Plus, its a risky sort of way to estimate a stat.
    Last edited by hamishspence; 2010-01-28 at 05:52 PM.
    Marut-2 Avatar by Serpentine
    New Marut Avatar by Linkele

  9. - Top - End - #9
    Bugbear in the Playground
    Join Date
    Nov 2007
    Location
    The midwest.

    Default Re: Objective(ish) measures for stats?

    There are none. D&D stats are a simplification of one's real-life abilities.

  10. - Top - End - #10
    Ogre in the Playground
    Join Date
    Aug 2007

    Default Re: Objective(ish) measures for stats?

    Quote Originally Posted by hamishspence View Post

    Int 13 is your normal university graduate.

    Int 15 is your typical doctorate candidate.
    I'm not sure these are quite fair.
    Int 11 is your normal university graduate these days.
    Int 15 isn't just a doctorate candidate - it's the guy the other PhD students look up to.

    There's actually a big issue with Strength as well: we "test" it via lifting, but that only applies to people have no actual skill in lifting (which adds to bench press without adding as much to usable strength). Mike Tyson may have deserved an 18, but he was never a great lifter.
    Last edited by Riffington; 2010-01-28 at 05:54 PM.

  11. - Top - End - #11
    Colossus in the Playground
     
    hamishspence's Avatar

    Join Date
    Feb 2007

    Default Re: Objective(ish) measures for stats?

    Quote Originally Posted by Shpadoinkle View Post
    There are none. D&D stats are a simplification of one's real-life abilities.
    True- but if a real world person, can do everything Str-based that a Level 1 D&D character with Str 18 can, you could say that their strength is roughly equivalent to D&D Str 18.

    While some people suggest relying solely on the Lift, I think Carrying as well should be involved- can you run, with a Light Load for your suggested Strength? Walk for 8 hours? Hustle for 1 hour?

    On Int- I might be oversimplifying slightly. But, a person who makes a career out of what would be an Int based skill, shouldn't really be less intelligent than a D&D hireling.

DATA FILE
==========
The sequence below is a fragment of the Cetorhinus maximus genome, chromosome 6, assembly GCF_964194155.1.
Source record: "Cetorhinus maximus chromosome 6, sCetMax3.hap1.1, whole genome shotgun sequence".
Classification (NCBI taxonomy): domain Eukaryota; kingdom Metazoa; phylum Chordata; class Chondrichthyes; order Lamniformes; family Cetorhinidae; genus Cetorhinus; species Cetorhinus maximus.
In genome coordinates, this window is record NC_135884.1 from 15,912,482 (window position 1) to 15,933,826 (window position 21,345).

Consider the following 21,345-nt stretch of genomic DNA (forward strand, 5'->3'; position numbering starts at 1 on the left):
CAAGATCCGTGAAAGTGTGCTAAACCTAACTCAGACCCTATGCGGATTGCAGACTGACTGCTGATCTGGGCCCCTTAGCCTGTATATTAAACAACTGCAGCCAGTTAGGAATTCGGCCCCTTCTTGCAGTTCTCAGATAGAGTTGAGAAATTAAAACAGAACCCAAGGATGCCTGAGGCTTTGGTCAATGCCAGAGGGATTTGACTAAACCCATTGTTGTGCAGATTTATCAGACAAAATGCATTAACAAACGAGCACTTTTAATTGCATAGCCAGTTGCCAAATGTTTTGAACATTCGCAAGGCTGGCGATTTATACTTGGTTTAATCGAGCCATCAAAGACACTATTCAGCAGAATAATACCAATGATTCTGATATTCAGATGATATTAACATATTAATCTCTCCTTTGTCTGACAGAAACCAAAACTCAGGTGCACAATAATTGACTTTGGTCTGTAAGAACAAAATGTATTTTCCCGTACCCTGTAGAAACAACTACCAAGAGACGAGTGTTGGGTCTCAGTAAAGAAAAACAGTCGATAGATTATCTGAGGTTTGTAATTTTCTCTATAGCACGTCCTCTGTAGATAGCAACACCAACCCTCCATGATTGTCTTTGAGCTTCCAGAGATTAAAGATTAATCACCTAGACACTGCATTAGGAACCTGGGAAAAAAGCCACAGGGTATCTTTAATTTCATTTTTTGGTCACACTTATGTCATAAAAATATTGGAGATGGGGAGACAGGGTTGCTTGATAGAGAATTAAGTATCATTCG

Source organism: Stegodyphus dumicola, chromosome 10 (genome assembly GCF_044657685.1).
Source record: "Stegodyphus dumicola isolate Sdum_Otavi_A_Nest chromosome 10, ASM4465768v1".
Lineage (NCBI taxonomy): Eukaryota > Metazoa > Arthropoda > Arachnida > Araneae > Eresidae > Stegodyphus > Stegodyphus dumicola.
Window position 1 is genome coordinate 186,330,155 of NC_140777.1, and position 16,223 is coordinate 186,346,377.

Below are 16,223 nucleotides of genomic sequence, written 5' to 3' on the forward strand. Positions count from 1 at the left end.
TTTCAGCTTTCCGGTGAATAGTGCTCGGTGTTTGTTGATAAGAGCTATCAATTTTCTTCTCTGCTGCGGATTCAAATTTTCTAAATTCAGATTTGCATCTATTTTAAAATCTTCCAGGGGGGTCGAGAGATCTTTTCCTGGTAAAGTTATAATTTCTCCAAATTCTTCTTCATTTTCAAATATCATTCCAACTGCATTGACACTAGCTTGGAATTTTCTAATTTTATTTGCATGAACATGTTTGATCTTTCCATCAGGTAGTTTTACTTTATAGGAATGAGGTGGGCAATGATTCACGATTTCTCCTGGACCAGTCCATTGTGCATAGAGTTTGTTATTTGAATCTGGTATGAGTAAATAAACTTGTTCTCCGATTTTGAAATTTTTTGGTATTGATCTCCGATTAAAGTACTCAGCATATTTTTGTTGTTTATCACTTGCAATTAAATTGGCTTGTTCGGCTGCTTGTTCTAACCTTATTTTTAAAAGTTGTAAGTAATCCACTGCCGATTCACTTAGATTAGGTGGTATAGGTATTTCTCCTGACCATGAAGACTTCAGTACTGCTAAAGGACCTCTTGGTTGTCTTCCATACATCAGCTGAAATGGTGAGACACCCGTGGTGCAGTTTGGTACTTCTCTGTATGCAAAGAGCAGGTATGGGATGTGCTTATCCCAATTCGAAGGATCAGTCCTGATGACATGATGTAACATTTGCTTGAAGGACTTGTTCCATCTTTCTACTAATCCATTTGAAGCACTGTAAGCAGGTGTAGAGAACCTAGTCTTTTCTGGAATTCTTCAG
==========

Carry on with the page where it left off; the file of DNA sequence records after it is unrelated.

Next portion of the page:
Similarly, a person who is fairly "top of the line" so to speak, in that career, a professor then, not just a doctor, or a research scientist, I think should be Int 15- they don't have to be the Einstein of their generation.

    This will be very much a generalization, but I think it would work something like this, for "real world stat equivalents".

    Int 13- average BSc
    Int 15- average PhD or Professorship

    (This is their Int just as they reach adulthood, not after "levelling up in Expert" so to speak)

    I'm not sure if this would apply to other degrees, some might work a bit differently.
    Last edited by hamishspence; 2010-01-28 at 06:03 PM.
    Marut-2 Avatar by Serpentine
    New Marut Avatar by Linkele

  12. - Top - End - #12
    Pixie in the Playground
     
    SexyPlantLover's Avatar

    Join Date
    Jan 2010
    Location
    Manhattan, KS
    Gender
    Female

    Default Re: Objective(ish) measures for stats?

    Our group goes over this every so often too.

    for STR is carrying capacity table
    for DEX is the ruler drop test
    for CON, how long you can hold your breath, how often you get sick

    mental scores are more difficult
    INT: 10 is ave high school grad, 13-14 is 4yr degree, 16-18 is multiple PhD
    WIS we've never really agreed on, but I like to guess it's based on gullibilty, street smarts, ability to find waldo, and see through optical illusions
    CHA: I think it is a combo of attractiveness (are you a 7 or a 10) and if you are a leader or talkative person

  13. - Top - End - #13
    Barbarian in the Playground